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6. Defences: Provocation
* No defence (no authority, just, excuse)
General Reason for defences:
* Justifications: justify acts; defendant was wrong to do what: self-defence
* Excuses: excuse actors; defendant was wrong to do what he/she did, but, under these circumstances, liability is not appropriate: provocation
* Exemptions: defendant is not a person to whom the criminal law speaks: insanity Provocation
Elements of provocation:
* Provoking circumstances
* Loss of self-control (subjective test)
* Could an ordinary person have lost self-control? (Objective test)
* Gravity or the provocation
* Loss of self-control Nature Partial defence to murder only. Reduces murder to manslaughter.
* Therefore the jury must be satisfied as to the elements for murder before provocation becomes an issue.
* Is referred to as 'voluntary' or 'intentional' manslaughter. History and Context of Provocation When men bore arms, an insult to honour might have led to a killing done suddenly, in the heat of passion. Distinction between cold-blooded, premeditated killings warranting verdict of murder and death penalty and hot- blooded killings (re 'loss of control') deemed to warrant some reduction in punishment. Insults to male honour
* Not just armed fights/duels
mere slap a sufficient 'insult'
* From sight of wife committing adultery
* "jealousy is the rage of man, and adultery is the highest invasion of property" Lord Holt (1707) Provocation -- A Balancing Act?
[A]s society advances it ought to call for a higher measure of self-control in all cases.
* However, the law has to reconcile respect for the sanctity of human life with recognition of the effect of provocation on human frailty." Viscount Simon in Holmes [1946 House of Lords]
Development of "reasonable man" test to introduce element of community standards and so limit availability of defence
* In 18th century, the Court listed four categories of case which were "by general consent" allowed to be sufficient provocations:
* The quarrel which escalated from words to physical assault; 1
6. Defences: Provocation
* A quarrel in which a friend of the person assaulted joined in and gave the deadly blow;
* Where someone took the part of a fellow-citizen who was being "injuriously treated";
* Killing a man in the act of adultery with one's wife.
* In 19th century, Courts changed in two ways:
* They generalised the specific situations which the old law had regarded as sufficient provocation into a rule that whatever the alleged provocation, the response had to be "reasonable".
* They shifted the emphasis of the law from the question of whether the angry retaliation by the accused, though excessive, was in principle justified, to a consideration of whether the accused had lost his self-control. Now Crimes Act 1900 (NSW), s 23
23 Trial for murder-provocation
Provocation will not be negatived when
(1) Where, on the trial of a person for murder, it appears that the act or omission causing death was an act done or omitted under provocation and, but for this subsection and the provocation, the jury would have found the accused guilty of murder, the jury shall acquit the accused of murder and find the accused guilty of manslaughter. (2) For the purposes of subsection (1), an act or omission causing death is an act done or omitted under provocation where: (a) the act or omission is the result of a loss of self-control on the part of the accused that was induced by any conduct of the deceased (including grossly insulting words or gestures) towards or affecting the accused, and (b) that conduct of the deceased was such as could have induced an ordinary person in the position of the accused to have so far lost self-control as to have formed an intent to kill, or to inflict grievous bodily harm upon, the deceased, whether that conduct of the deceased occurred immediately before the act or omission causing death or at any previous time. (3) For the purpose of determining whether an act or omission causing death was an act done or omitted under provocation as provided by subsection (2), there is no rule of law that provocation is negatived if: (a) there was not a reasonable proportion between the act or omission causing death and the conduct of the deceased that induced the act or omission, (b) the act or omission causing death was not an act done or omitted suddenly, or (c) the act or omission causing death was an act done or omitted with any intent to take life or inflict grievous bodily harm. (4) Where, on the trial of a person for murder, there is any evidence that the act causing death was an act done or omitted under provocation as provided by subsection (2), the onus is on the prosecution to prove beyond reasonable doubt that the act or omission causing death was not an act done or omitted under provocation. (5) This section does not exclude or limit any defence to a charge of murder.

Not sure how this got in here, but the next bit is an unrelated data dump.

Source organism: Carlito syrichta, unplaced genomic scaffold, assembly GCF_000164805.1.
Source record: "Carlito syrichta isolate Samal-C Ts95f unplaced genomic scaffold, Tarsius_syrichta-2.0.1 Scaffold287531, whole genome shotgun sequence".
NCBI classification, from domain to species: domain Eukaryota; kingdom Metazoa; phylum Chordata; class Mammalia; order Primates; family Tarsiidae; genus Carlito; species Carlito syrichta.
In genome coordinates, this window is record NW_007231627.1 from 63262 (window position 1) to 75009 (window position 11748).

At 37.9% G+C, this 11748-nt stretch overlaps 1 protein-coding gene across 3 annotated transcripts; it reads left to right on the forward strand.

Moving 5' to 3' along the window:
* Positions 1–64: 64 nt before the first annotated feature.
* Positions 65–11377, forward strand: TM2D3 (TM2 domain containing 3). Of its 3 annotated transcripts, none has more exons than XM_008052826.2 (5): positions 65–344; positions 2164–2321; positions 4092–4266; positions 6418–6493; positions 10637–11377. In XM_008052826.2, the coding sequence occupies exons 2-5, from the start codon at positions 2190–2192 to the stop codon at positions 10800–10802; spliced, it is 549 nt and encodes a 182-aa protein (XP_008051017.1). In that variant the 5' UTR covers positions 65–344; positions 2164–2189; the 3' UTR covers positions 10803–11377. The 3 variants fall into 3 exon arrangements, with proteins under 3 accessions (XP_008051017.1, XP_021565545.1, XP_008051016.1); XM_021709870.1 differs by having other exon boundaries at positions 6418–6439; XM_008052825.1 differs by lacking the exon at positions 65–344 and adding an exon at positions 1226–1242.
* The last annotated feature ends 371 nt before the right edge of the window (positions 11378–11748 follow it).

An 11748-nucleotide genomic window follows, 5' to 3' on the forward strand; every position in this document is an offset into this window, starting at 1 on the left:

* Requirements for a loss of control
* Section 23 modifies the common law of provocation.
* Major changes to old common law position (in 1982)
* Fatal response need not be sudden
Provocative conduct either immediately before killing, or
At any previous times
* Still crucial that the defendant lost control and killed under provocation. Assessing Provocation by Three Steps Identify the provocative circumstances / conduct. Has the defendant lost self-control?
If the defendant has lost self-control, could the conduct of the victim have induced an ordinary person to so far lose self-control as to have formed an intent to kill or cause GBH?